15.11.17, Logan, University Education of the Parochial Clergy in Medieval England

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Andrew Larsen

The Medieval Review 15.11.17

Logan, F. Donald. University Education of the Parochial Clergy in Medieval England: The Lincoln Diocese, c. 1300-1350. Studies and Texts, 188. Toronto: Pontifical Institute of Medieval Studies, 2014. pp. xii, 197. ISBN: 978-0-88844-188-1 (hardback).

Reviewed by:
Andrew Larsen
Marquette University
andrew.larsen@mu.edu

Those who study the history of the University of Oxford have a tendency to emphasize the famous alumni, such as the great thinkers like William of Ockham or Duns Scotus, or the late-fourteenth-century controversialists and their opponents, like Uthred of Boldon, John Wycliffe and Philip Repyndon. Somewhat less studied are the far more numerous men of moderate intellect and ambition who attended the university for a few years to achieve some modest degree of education and who then returned to their office as parish priest somewhere. These men generally left few surviving records of their university careers; they did not engage in major debates, write important theological treatises, or often even receive a degree. This makes them far harder to study.

But now we have a new window into their academic careers, in the form of F. Donald Logan's University Education of the Parochial Clergy in Medieval England: The Lincoln Diocese, c. 1300-c.1350. As Logan explains in the introduction, his purpose is to explore what we know about the educational requirements for priestly ordination and the arrangements for the continuing education of parish priests. To study this, Logan has poured over the episcopal registers of the diocese of Lincoln in the first half of the fourteenth century, identifying instances in which the bishop issued either a dispensation Cum Ex Eo or a license to study, which authorized the recipient to be absent from his benefice for a set period of time in order to study at a university.

Logan does an excellent job of explaining the subtle distinction between these two often-confused devices. Dispensations were granted only to non-ordained men who held a parochial benefice, on the condition that they be ordained within a year. Thus dispensations were intended to allow a candidate for ordination to improve his education. In contrast, a license to study was issued only to a parish priest to allow him to improve his education. In the three central chapters of this short work, Logan explores the evolution of these two devices as they were used by bishops Sutton, Dalderby, Berghersh, Bek, and Gynwell. In the last chapter, he explores a series of questions that his data can help address, such as how these men were financed, what they may have studied, whether these men returned to their parishes after their studies were complete, and how far we can generalize from Lincoln to the other dioceses of England.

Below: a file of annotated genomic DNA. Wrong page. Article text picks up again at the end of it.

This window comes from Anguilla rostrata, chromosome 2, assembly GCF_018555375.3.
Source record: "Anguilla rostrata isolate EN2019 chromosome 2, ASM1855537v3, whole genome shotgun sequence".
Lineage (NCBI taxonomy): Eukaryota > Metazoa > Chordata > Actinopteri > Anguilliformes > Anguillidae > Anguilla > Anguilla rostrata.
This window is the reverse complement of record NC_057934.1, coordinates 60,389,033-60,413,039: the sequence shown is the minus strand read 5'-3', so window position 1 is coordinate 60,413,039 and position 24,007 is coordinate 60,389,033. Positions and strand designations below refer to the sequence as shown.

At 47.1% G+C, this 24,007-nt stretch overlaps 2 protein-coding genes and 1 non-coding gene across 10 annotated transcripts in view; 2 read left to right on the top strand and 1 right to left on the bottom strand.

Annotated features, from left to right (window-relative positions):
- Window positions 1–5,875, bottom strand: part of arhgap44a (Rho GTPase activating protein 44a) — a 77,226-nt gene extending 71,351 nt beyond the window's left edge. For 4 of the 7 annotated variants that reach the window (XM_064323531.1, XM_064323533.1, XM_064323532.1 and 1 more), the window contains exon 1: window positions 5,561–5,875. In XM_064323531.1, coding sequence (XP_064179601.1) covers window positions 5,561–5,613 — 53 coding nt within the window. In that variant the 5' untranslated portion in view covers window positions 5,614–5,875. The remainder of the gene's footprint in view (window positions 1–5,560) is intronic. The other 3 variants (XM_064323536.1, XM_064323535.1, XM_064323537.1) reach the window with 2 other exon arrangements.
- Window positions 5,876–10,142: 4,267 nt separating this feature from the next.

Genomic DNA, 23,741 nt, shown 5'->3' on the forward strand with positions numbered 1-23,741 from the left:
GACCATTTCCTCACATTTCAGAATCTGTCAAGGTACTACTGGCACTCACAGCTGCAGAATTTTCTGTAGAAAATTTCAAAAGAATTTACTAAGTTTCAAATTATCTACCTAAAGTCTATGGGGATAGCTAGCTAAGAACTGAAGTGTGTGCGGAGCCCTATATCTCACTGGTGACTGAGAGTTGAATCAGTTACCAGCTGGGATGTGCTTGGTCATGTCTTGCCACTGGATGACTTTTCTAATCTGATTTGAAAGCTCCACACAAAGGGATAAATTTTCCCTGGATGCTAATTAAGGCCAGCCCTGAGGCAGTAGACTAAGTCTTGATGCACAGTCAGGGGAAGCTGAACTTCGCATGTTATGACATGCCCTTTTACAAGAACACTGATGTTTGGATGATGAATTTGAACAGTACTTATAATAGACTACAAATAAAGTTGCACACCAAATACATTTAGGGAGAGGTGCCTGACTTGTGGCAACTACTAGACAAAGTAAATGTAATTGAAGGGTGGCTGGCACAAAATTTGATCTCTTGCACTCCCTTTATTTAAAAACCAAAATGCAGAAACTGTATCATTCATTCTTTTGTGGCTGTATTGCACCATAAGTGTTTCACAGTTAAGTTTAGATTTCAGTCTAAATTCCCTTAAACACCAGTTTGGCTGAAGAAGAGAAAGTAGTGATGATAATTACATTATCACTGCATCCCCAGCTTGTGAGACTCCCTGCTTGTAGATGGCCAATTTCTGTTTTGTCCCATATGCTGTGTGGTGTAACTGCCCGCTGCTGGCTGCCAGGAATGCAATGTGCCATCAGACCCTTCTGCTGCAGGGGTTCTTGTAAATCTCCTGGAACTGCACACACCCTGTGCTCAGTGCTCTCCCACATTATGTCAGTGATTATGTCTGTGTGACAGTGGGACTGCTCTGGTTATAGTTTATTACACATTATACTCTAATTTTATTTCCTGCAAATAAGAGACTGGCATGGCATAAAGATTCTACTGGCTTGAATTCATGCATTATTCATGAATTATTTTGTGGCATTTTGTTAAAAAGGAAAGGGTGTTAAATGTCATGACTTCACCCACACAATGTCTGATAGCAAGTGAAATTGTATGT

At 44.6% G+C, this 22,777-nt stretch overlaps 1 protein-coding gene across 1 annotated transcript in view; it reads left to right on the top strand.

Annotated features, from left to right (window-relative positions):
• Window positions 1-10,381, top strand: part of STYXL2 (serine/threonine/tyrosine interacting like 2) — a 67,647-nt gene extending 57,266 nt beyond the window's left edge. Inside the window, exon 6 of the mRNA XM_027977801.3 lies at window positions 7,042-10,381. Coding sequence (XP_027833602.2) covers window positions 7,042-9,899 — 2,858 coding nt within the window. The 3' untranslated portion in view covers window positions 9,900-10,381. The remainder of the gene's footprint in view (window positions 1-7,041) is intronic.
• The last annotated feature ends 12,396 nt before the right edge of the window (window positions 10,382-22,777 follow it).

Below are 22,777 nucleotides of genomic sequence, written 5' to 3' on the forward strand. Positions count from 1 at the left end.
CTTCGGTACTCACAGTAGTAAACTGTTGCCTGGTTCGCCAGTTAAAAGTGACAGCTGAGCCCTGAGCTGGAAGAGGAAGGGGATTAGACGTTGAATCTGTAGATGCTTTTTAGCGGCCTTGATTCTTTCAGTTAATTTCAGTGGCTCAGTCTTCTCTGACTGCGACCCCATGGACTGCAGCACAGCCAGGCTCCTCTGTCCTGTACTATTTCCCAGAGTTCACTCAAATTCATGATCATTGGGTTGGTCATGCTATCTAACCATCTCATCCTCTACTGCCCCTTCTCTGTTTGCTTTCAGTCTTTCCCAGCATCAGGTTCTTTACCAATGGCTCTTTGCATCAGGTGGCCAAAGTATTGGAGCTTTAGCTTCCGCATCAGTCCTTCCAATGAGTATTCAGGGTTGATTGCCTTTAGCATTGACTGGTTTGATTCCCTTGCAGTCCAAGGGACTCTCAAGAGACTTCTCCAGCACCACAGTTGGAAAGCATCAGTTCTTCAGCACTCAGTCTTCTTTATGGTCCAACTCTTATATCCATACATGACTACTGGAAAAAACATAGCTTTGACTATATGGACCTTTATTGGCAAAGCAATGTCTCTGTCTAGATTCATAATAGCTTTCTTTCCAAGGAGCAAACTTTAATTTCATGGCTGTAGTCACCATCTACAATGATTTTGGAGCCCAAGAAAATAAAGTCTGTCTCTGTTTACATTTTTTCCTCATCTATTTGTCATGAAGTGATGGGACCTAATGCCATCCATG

In doing this, he has helped clarify a good deal how the parish clergy of England were trained, what their studies may have meant for their parishes, and how this dynamic may have affected the university of Oxford (the university that the majority of the men seem to have attended). He argues, for example, that the fact that licenses to study were only issued to ordained priests means that the average age of the Arts students at Oxford was somewhat higher than had previously been acknowledged, since priests had to be 24 years old to be ordained.

Equally valuable, I think, is the second half of the book, the "Register of Rectors of Lincoln Diocese Attending University, c.1300-c.1350." This appendix, which is about half the length of the whole book, is simply a listing of every dispensation and license to study that survives in the episcopal registers of the period in question. One of the great works of scholarship on the medieval University of Oxford is A.B. Emden's monumental Biographical Register of the University of Oxford, (Oxford 1957-1959), a three-volume listing of everyone Emden could identify as having attended the university during the medieval period. Those of us who work with the BRUO know both how enormously useful it is and how frustratingly incomplete the work is, of necessity. Deeply mindful of Emden's great project, Logan has essentially expanded the BRUO by adding to it more than 1200 new names (though not all of these men attended Oxford, since some attended Cambridge or in a few cases may even have gone abroad) and by providing useful listings for men who escaped Emden's net. I suspect that this book's value as a research tool will be as useful as the information it provides about the education of parish clergy. Those of us who focus on the University of Oxford will certainly get a great deal of mileage out of the appendix, and the book is a welcome addition for those who focus on parish life, the history of education, and the secular clergy in general.

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